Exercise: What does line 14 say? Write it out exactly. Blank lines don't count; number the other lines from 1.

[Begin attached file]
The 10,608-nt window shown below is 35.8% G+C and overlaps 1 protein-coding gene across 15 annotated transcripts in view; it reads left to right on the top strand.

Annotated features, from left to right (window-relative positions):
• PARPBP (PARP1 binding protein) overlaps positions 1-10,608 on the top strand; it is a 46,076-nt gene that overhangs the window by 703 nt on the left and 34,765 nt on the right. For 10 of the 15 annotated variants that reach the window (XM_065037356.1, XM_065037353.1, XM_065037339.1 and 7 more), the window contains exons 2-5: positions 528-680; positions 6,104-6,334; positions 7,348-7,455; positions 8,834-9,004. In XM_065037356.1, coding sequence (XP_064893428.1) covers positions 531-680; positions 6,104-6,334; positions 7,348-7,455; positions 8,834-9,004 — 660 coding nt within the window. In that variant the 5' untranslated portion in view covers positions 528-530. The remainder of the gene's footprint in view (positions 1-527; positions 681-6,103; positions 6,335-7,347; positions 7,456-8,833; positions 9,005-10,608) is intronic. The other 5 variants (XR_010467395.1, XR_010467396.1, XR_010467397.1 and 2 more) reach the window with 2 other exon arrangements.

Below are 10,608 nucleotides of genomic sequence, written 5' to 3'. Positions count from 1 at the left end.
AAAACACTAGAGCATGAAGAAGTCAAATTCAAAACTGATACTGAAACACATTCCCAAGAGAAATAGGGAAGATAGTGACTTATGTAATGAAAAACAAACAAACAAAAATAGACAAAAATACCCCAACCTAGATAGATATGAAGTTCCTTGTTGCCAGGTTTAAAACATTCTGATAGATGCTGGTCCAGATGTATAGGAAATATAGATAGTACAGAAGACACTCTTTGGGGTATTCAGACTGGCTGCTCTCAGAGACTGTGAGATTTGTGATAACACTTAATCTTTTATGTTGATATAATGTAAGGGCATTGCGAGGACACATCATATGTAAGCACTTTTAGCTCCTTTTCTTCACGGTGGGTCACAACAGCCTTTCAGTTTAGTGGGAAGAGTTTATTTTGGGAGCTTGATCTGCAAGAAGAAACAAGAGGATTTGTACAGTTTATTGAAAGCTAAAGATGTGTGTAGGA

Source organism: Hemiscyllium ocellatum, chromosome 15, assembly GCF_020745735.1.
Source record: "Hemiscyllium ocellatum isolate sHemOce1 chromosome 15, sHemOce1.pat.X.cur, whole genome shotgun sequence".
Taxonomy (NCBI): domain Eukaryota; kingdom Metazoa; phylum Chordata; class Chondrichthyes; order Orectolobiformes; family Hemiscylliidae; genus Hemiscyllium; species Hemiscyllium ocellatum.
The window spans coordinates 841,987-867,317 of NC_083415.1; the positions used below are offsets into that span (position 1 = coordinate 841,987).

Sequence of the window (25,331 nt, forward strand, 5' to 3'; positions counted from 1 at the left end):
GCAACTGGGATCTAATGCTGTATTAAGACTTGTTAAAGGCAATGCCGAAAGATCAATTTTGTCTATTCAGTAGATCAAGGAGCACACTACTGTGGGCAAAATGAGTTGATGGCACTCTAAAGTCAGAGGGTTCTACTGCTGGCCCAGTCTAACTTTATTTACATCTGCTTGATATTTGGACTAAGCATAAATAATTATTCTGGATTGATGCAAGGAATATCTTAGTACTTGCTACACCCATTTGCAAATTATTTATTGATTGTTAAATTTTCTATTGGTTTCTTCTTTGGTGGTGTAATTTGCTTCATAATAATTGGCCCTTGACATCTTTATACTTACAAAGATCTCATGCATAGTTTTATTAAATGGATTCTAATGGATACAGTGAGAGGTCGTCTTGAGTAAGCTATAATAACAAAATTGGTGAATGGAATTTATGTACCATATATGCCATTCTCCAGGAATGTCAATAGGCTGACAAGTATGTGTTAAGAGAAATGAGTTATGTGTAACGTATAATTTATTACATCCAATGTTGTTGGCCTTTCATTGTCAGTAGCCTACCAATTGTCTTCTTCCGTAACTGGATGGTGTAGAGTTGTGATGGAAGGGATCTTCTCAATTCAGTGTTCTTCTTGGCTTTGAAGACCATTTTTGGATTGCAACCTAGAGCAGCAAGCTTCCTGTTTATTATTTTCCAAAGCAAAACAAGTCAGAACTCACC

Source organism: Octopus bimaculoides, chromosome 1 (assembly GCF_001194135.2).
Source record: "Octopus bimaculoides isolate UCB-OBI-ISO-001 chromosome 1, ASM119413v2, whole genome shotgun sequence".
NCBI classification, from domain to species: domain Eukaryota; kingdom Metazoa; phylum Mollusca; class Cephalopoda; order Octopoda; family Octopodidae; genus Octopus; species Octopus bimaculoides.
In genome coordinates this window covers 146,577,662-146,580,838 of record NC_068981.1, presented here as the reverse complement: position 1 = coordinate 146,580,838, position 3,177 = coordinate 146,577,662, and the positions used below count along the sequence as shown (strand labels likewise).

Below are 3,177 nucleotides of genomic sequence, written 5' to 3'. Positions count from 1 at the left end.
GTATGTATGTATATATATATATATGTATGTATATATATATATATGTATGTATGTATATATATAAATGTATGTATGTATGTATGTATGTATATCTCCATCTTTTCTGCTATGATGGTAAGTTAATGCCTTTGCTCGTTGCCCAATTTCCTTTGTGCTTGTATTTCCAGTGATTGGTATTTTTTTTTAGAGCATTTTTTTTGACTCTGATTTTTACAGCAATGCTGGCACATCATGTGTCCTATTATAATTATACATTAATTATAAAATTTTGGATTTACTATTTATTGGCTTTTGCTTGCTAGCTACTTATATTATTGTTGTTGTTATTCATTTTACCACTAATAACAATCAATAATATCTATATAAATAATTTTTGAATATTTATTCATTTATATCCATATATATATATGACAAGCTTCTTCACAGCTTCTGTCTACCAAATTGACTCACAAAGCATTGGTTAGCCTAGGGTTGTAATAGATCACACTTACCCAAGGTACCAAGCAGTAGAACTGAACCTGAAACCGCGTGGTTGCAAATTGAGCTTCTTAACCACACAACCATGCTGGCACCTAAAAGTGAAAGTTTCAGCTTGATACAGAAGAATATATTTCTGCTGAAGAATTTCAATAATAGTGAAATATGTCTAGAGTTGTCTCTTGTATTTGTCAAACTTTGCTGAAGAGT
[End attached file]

NCBI classification, from domain to species: domain Eukaryota; kingdom Metazoa; phylum Mollusca; class Cephalopoda; order Octopoda; family Octopodidae; genus Octopus; species Octopus bimaculoides.